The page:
He sat on the heat-soaked asphalt behind the left wing and waited for Randy to go to bed for the night. It was 11:30 before the son made a decision. He was going to get some sleep tonight one way or another. So he walked through the back door of the FBO and into the pilots lounge. In the darkness of the glassed-in room and in the cool of the air conditioning, the son slept for six hours before his alarm went off at 5:30 AM the next morning.
He wasted no time packing up. He took his pillow and sleeping bag and went out to the tent where everything outside was covered in dew. The tent itself was saturated with water as the son rolled it up and packed it tightly into its satchel.
After he put the camping gear back into the airplane, the son decided that, since he still had the keys to the Crown Victoria, he would drive into Tallulah for coffee and some fruit. It was after 7:00 AM when he got back, and Herm was there in the office. The son handed him the keys.
"Thanks for a great time in Vicksburg," said the son. "I appreciate the help, Herm."
"Yes, sir," said Herm, shaking the son's hand. "Be safe!" He was smiling the gentle, soft-spoken smile of contentment and inner peace.
As the son was completing his pre-flight, Randy came out of his house and walked up to the Dove. He wanted to know where the son was going next.
"East," he said. "Where exactly, I'm not sure." There was a fairly lengthy conversation about camping equipment, dry food, and airplanes, but the son eventually wished Randy the best, climbed into the Dove, cranked over, and departed. He struck a course through a heavy mist into the rising sun over the Mississippi River and the city of Vicksburg. Soon enough, the city of siege was behind him.
He flew a nearly perfect course east for two hours before a company of thunderstorms forced him to make slight diversions, first to the south, then to the north, and then the son began a descent.
The son headed at first for a town in Georgia named Baxley, but as he approached, he could see it would have been impossible to get in. A deluge blackened the horizon ahead and lightning was flashing before him. He quickly made one final diversion to Hazlehurst (AZE) and cut short the flight by only 17 miles. He was on the ground again after 2.5 hours of flight.
At the pumps, he got out of the airplane and walked over to the FBO building. The son was relieved to find an after-hours keypad entry system there, and stepping inside, he found a lot more.
There was a pilots lounge with a kitchenette, bathrooms, and a snooze room with a bed and shower. He decided to top off the Dove, push it over to the tie-downs and cover her up. The son had been asking for a place to rest after the last two nights without sleep, and he heard the father granting him his wish in the thunder that cracked and rumbled around him.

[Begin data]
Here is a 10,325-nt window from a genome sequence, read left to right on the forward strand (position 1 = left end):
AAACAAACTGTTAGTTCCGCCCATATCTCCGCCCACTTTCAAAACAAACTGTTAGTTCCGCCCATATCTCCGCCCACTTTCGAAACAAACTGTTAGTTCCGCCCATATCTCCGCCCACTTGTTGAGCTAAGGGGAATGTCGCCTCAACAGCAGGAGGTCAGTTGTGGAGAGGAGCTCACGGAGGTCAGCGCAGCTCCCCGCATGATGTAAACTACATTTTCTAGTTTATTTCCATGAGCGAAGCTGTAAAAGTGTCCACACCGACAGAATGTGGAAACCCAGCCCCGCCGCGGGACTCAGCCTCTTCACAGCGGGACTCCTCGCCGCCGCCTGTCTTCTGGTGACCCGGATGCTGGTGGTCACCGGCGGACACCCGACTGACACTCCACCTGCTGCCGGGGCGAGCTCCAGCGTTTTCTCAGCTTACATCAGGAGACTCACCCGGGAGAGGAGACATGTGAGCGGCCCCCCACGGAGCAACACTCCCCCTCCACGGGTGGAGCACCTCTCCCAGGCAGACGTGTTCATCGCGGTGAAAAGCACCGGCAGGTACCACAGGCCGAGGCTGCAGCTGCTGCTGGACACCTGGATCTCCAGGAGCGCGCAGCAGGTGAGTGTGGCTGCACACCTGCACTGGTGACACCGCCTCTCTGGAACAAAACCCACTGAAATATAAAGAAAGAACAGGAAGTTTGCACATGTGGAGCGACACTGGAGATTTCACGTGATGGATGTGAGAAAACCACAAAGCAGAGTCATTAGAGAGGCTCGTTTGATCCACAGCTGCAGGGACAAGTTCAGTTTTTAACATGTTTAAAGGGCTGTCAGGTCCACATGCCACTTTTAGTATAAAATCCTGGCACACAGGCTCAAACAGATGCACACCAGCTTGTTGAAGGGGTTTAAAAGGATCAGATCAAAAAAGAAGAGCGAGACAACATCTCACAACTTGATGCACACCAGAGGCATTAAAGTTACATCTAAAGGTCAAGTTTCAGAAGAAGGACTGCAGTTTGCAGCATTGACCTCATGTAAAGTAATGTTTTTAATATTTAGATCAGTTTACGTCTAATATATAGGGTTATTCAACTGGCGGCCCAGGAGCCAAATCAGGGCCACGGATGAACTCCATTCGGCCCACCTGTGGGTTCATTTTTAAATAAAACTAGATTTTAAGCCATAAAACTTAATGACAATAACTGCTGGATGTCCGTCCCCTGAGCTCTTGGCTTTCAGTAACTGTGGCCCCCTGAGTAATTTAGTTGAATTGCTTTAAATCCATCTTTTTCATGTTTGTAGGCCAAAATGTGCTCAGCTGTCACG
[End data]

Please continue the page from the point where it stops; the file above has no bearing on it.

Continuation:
As he was finishing up with the tie-down, a large red pickup with a trailer attached came rolling in through the front gate. The driver pulled slowly up to the son and rolled down his window. "I'll bet you've already heard this before, but you've got a beautiful plane!"
"Not from you, I haven't," said the son. He introduced himself to the driver, a man in his early to mid-sixties whose name was Milton McDuffy. He offered to put the Dove in the large FBO hangar if the thunderstorms got really bad, and the son thanked him. Back inside, Milton showed him where the keys to the courtesy van were.
"You staying here tonight?" he asked.
"I was hoping to," said the son.
"There's fresh sheets and blankets in the chest of drawers. I think there's plenty of towels and such, too, if you need to take a shower."
It had been almost a week since he had taken one. Just the thought of taking a shower made the misery of the heat and bugs and humidity swirl away from him. He was grateful to have landed there, and remembering how the downpour over Baxley had developed so quickly when he was in the air, the son felt the father comforting him with the promise that he would be taken care of no matter the difficulties that might arise. The diversion to Hazlehurst seemed providential. So he ran with it.
After Milton left him there, the son picked up the keys to the courtesy van and headed into town. Something there was pulling on his heartstrings and he needed to see what it was.